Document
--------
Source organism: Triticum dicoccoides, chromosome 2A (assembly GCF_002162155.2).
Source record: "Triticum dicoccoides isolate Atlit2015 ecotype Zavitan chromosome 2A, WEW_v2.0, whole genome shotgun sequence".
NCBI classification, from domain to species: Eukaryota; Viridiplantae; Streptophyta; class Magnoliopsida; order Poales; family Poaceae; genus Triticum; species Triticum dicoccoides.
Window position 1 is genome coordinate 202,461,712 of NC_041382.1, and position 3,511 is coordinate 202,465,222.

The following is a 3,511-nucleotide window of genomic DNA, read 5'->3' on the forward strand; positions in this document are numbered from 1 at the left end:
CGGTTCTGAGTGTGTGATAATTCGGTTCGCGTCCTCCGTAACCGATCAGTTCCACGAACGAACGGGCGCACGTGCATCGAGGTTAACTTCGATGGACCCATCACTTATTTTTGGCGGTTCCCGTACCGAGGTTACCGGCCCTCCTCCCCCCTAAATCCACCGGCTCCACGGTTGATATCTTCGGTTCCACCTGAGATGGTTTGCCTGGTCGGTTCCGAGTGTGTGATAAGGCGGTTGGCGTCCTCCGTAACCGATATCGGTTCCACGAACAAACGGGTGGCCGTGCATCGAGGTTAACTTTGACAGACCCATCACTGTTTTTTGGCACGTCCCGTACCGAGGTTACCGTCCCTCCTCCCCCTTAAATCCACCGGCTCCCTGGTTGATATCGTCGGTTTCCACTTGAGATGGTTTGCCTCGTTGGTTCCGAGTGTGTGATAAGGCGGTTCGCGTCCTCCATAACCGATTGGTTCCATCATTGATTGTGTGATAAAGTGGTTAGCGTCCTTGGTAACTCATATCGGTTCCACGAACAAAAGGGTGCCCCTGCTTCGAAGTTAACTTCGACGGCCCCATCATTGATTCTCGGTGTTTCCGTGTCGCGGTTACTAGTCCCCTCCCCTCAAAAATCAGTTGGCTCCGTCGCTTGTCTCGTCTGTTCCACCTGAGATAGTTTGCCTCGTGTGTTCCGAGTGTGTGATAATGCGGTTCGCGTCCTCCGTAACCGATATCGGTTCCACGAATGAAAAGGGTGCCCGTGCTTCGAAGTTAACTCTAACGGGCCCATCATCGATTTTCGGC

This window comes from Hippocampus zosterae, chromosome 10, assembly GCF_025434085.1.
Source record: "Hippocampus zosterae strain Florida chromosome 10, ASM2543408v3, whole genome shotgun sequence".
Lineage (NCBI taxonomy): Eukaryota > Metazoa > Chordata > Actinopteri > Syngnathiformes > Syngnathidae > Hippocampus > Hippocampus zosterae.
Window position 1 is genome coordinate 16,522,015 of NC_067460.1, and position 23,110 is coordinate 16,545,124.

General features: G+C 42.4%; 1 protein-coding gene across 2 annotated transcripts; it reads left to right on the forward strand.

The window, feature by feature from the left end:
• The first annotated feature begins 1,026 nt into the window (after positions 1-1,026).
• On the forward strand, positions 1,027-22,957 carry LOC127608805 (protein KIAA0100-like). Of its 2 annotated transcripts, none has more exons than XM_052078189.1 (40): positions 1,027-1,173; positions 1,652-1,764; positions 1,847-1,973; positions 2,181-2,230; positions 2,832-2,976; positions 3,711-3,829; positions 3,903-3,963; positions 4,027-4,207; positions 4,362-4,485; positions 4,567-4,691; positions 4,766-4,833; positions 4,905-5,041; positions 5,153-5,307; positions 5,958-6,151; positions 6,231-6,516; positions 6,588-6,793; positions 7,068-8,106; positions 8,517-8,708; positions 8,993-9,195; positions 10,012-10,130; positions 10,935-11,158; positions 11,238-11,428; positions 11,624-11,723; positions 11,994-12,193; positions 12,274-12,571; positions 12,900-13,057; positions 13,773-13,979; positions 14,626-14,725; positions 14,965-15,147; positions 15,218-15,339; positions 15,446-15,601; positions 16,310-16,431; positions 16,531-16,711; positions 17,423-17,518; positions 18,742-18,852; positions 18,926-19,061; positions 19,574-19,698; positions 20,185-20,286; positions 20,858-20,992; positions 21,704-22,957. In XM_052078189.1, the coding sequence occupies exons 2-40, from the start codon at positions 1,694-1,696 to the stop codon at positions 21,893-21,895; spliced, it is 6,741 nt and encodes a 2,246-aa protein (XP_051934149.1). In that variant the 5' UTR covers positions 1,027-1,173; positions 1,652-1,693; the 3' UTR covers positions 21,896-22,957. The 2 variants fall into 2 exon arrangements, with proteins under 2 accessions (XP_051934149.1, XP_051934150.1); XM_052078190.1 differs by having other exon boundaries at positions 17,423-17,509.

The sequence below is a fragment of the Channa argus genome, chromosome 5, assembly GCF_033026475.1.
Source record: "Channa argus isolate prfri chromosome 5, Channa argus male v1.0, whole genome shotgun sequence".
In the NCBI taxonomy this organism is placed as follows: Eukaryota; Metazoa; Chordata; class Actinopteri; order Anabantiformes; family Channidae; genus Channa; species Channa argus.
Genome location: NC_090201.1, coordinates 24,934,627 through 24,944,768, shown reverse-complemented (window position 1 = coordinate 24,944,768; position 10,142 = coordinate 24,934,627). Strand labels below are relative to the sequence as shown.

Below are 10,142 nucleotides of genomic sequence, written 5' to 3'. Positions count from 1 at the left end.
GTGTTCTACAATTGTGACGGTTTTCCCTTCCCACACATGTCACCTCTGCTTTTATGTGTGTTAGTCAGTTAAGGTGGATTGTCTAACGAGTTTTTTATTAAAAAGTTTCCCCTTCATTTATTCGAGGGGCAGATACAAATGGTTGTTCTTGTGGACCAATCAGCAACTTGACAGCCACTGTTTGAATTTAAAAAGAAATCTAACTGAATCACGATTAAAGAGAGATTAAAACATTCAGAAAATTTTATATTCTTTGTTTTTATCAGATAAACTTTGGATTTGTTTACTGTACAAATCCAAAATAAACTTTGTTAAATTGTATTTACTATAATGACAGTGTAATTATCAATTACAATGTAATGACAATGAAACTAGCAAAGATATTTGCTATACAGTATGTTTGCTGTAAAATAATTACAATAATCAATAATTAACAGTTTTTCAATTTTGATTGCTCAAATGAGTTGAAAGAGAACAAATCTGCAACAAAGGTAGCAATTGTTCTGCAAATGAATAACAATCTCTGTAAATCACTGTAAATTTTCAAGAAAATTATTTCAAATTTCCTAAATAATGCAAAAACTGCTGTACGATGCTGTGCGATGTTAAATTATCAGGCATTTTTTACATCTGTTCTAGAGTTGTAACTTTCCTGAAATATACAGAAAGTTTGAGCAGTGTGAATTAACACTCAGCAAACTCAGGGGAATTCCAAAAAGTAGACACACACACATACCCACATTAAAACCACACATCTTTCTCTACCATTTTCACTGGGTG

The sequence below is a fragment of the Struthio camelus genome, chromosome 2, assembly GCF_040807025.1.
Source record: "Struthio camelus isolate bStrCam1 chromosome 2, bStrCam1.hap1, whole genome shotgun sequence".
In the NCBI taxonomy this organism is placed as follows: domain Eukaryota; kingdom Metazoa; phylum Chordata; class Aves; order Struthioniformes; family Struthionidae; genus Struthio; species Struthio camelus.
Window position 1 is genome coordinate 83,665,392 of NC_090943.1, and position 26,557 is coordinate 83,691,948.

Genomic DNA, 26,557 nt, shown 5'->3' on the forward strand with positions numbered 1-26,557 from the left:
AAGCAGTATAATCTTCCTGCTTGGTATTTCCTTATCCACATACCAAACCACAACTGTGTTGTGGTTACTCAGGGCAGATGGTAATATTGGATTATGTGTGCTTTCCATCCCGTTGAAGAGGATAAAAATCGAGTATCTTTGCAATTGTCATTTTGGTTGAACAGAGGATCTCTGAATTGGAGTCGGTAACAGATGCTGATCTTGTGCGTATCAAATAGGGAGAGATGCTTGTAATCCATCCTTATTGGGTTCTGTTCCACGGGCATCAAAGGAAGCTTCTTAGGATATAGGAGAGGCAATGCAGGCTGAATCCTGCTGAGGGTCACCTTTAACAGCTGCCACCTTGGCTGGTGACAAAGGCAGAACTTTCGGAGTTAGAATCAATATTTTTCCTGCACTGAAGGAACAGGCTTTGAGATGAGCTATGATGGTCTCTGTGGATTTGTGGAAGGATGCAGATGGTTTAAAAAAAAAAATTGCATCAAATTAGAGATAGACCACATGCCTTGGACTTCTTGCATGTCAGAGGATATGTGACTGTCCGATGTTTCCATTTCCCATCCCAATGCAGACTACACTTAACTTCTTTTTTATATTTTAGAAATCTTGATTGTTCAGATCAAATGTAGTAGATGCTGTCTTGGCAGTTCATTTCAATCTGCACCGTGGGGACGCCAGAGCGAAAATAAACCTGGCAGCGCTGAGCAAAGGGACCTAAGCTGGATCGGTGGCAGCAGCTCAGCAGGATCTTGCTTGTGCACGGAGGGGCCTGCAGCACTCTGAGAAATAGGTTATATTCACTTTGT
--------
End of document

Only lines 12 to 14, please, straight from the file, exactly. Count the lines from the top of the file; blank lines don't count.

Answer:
The window, feature by feature from the left end:
• The first annotated feature begins 1,026 nt into the window (after positions 1-1,026).
• On the forward strand, positions 1,027-22,957 carry LOC127608805 (protein KIAA0100-like). Of its 2 annotated transcripts, none has more exons than XM_052078189.1 (40): positions 1,027-1,173; positions 1,652-1,764; positions 1,847-1,973; positions 2,181-2,230; positions 2,832-2,976; positions 3,711-3,829; positions 3,903-3,963; positions 4,027-4,207; positions 4,362-4,485; positions 4,567-4,691; positions 4,766-4,833; positions 4,905-5,041; positions 5,153-5,307; positions 5,958-6,151; positions 6,231-6,516; positions 6,588-6,793; positions 7,068-8,106; positions 8,517-8,708; positions 8,993-9,195; positions 10,012-10,130; positions 10,935-11,158; positions 11,238-11,428; positions 11,624-11,723; positions 11,994-12,193; positions 12,274-12,571; positions 12,900-13,057; positions 13,773-13,979; positions 14,626-14,725; positions 14,965-15,147; positions 15,218-15,339; positions 15,446-15,601; positions 16,310-16,431; positions 16,531-16,711; positions 17,423-17,518; positions 18,742-18,852; positions 18,926-19,061; positions 19,574-19,698; positions 20,185-20,286; positions 20,858-20,992; positions 21,704-22,957. In XM_052078189.1, the coding sequence occupies exons 2-40, from the start codon at positions 1,694-1,696 to the stop codon at positions 21,893-21,895; spliced, it is 6,741 nt and encodes a 2,246-aa protein (XP_051934149.1). In that variant the 5' UTR covers positions 1,027-1,173; positions 1,652-1,693; the 3' UTR covers positions 21,896-22,957. The 2 variants fall into 2 exon arrangements, with proteins under 2 accessions (XP_051934149.1, XP_051934150.1); XM_052078190.1 differs by having other exon boundaries at positions 17,423-17,509.